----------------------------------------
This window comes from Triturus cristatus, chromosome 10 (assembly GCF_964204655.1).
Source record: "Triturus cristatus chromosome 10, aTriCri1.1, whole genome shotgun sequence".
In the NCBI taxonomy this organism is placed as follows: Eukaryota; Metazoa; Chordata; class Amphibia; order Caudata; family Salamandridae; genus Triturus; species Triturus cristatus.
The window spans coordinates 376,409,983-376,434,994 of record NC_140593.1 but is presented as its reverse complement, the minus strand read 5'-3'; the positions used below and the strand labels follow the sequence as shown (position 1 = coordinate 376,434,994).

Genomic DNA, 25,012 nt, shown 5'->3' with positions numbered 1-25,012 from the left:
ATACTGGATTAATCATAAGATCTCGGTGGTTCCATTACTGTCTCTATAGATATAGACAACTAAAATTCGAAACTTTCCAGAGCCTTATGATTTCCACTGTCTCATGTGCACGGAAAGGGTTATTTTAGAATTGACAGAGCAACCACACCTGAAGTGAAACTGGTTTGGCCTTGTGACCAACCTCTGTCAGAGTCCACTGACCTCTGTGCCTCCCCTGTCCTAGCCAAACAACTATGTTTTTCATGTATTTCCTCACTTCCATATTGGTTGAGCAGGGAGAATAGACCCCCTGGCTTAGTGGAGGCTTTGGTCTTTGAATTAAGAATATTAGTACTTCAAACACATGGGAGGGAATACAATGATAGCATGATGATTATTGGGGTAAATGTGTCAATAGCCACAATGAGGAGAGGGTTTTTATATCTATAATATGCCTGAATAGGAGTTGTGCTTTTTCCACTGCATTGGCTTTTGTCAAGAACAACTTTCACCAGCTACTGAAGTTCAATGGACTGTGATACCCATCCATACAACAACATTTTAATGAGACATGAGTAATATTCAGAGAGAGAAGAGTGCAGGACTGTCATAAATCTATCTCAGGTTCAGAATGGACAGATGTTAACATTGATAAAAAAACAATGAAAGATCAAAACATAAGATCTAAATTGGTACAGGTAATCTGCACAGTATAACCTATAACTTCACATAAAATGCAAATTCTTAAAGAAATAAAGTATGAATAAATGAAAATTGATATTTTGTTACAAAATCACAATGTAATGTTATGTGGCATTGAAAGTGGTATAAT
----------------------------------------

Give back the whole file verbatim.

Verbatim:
This window comes from Triturus cristatus, chromosome 10 (assembly GCF_964204655.1).
Source record: "Triturus cristatus chromosome 10, aTriCri1.1, whole genome shotgun sequence".
In the NCBI taxonomy this organism is placed as follows: Eukaryota; Metazoa; Chordata; class Amphibia; order Caudata; family Salamandridae; genus Triturus; species Triturus cristatus.
The window spans coordinates 376,409,983-376,434,994 of record NC_140593.1 but is presented as its reverse complement, the minus strand read 5'-3'; the positions used below and the strand labels follow the sequence as shown (position 1 = coordinate 376,434,994).

Genomic DNA, 25,012 nt, shown 5'->3' with positions numbered 1-25,012 from the left:
ATACTGGATTAATCATAAGATCTCGGTGGTTCCATTACTGTCTCTATAGATATAGACAACTAAAATTCGAAACTTTCCAGAGCCTTATGATTTCCACTGTCTCATGTGCACGGAAAGGGTTATTTTAGAATTGACAGAGCAACCACACCTGAAGTGAAACTGGTTTGGCCTTGTGACCAACCTCTGTCAGAGTCCACTGACCTCTGTGCCTCCCCTGTCCTAGCCAAACAACTATGTTTTTCATGTATTTCCTCACTTCCATATTGGTTGAGCAGGGAGAATAGACCCCCTGGCTTAGTGGAGGCTTTGGTCTTTGAATTAAGAATATTAGTACTTCAAACACATGGGAGGGAATACAATGATAGCATGATGATTATTGGGGTAAATGTGTCAATAGCCACAATGAGGAGAGGGTTTTTATATCTATAATATGCCTGAATAGGAGTTGTGCTTTTTCCACTGCATTGGCTTTTGTCAAGAACAACTTTCACCAGCTACTGAAGTTCAATGGACTGTGATACCCATCCATACAACAACATTTTAATGAGACATGAGTAATATTCAGAGAGAGAAGAGTGCAGGACTGTCATAAATCTATCTCAGGTTCAGAATGGACAGATGTTAACATTGATAAAAAAACAATGAAAGATCAAAACATAAGATCTAAATTGGTACAGGTAATCTGCACAGTATAACCTATAACTTCACATAAAATGCAAATTCTTAAAGAAATAAAGTATGAATAAATGAAAATTGATATTTTGTTACAAAATCACAATGTAATGTTATGTGGCATTGAAAGTGGTATAAT